Dirk Nowitzki to sit Mavs game

Dallas Mavericks star Dirk Nowitzki missed Tuesday night's 84-76 loss to Toronto to rest his injured knee, and his status for Thursday's showdown with longtime rival San Antonio is uncertain.

Nowitzki had an MRI exam on his right knee Tuesday morning that revealed a sprain, the team announced. The Mavericks listed him as day to day.

Nowitzki told ESPN.com before undergoing the MRI that he didn't believe the knee sprain -- suffered in Monday night's victory at Oklahoma City when he landed awkwardly -- was serious.

"I'm not worried," Nowitzki said.

The All-Star forward prides himself on his durability and has missed just 32 games to injury in his 13-season career, the third-lowest total among active players with at least 10 years of experience, behind Portland's Andre Miller (six) and Mavs teammate Jason Terry (25).

One source said Nowitzki remains hopeful of playing Thursday against the Spurs, but Dallas likely will be cautious with the injury, because it involves a knee as opposed to one of his ankles, after years of seeing Nowitzki recover from ankle injuries ahead of schedule.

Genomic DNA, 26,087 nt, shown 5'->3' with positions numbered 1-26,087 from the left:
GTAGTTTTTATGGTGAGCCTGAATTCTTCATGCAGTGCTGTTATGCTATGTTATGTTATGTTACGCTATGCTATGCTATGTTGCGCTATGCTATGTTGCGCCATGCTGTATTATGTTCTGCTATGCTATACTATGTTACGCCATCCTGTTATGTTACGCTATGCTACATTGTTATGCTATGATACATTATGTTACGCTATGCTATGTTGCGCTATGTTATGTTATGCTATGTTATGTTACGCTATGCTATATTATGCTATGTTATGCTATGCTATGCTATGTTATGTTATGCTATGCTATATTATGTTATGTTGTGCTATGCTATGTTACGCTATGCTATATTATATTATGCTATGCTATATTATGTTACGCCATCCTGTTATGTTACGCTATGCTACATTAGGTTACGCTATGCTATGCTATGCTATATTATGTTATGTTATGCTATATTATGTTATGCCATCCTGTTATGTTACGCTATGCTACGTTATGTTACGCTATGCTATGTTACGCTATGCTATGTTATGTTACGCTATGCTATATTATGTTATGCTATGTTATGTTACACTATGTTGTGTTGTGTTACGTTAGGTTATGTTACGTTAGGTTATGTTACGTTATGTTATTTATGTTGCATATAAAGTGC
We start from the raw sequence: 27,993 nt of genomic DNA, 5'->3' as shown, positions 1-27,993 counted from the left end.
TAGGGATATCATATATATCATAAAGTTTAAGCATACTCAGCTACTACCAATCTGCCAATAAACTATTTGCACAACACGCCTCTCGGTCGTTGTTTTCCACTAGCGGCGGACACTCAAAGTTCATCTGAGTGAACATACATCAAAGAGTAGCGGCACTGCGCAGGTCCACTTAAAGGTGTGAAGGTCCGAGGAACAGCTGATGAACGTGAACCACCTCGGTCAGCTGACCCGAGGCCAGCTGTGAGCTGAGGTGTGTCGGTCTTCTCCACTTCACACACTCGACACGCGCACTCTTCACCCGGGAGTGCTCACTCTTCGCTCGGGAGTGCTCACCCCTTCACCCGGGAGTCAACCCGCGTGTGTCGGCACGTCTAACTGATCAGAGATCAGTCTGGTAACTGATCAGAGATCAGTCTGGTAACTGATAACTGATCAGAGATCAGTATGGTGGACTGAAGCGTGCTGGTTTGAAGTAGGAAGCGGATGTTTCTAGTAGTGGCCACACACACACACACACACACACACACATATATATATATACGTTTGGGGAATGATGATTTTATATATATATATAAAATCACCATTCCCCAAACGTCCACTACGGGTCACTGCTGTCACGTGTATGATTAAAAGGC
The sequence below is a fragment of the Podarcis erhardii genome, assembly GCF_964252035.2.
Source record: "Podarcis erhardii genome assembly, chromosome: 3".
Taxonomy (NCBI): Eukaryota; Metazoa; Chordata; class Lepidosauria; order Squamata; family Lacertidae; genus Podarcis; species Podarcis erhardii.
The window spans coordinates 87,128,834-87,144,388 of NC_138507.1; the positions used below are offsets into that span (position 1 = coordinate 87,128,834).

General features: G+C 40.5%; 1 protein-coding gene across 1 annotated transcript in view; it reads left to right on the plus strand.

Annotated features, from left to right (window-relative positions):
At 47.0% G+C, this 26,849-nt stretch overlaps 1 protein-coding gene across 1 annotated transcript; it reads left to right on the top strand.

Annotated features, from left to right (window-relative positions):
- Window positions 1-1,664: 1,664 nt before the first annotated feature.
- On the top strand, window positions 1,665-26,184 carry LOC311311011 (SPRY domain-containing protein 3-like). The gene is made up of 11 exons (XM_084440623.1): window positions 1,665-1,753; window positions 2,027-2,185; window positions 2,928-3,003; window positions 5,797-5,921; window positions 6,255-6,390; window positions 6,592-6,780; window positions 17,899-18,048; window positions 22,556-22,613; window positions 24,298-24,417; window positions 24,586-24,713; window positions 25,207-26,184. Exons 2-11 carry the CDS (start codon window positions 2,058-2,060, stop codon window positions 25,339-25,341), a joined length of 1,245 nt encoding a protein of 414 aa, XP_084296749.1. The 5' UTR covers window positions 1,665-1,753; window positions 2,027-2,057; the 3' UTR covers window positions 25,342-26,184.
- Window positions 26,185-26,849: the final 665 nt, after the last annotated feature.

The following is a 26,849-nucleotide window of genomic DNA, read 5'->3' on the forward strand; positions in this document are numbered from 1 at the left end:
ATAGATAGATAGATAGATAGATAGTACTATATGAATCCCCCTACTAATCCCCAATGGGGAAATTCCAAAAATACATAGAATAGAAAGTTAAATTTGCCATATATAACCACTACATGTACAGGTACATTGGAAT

Nine ankle sprains of varying degrees since 2001-02 have sidelined Nowitzki for just 16 games.

X-rays taken Monday night on Nowitzki's knee were negative, but he told reporters in Oklahoma City that the knee had been bothering him for about two weeks.

"So maybe that's why it gave in a little bit," Nowitzki said. "Hopefully it's just a strain and hopefully I'll be back in action soon."

Nowitzki left Monday's game at the 9:10 mark of the second quarter after his momentum from a fallaway jumper caused him to stumble backward to the floor. He was fouled on the arm by Thunder center Serge Ibaka, but Nowitzki lost his footing on the way down.

"It was just a scary play," Nowitzki said. "The foul was on my arm so it was just on the landing. I landed awkward and strained it more than I guess it already was. It [the knee] kind of gave in."

The 32-year-old is averaging 24.5 points and 7.6 rebounds and shooting 54.5 percent from the field, winning raves around the league for playing as well as he did in his MVP season of 2006-07.

Nowitzki has mostly avoided knee injuries, with the exception of a sprained left knee that forced him out of the 2003 Western Conference finals for the final three games of a series that the Spurs eventually won in six.

A dispute about letting Nowitzki play through the injury is generally regarded as the issue that doomed the relationship between Mavs owner Mark Cuban and former Mavs coach Don Nelson, who was determined to hold Nowitzki out.

"I'll take an ankle sprain over this any day just because this is a weird injury," Nowitzki said Monday night. "I never had it, so from a rolled ankle I probably would have walked it off and came right back out there. We'll look at it and see what it is tomorrow and [take it] kind of day to day from this point."

Marc Stein covers the NBA for ESPN.com and is a frequent contributor to ESPNDallas.com. ESPNDallas.com's Jeff Caplan contributed to this report.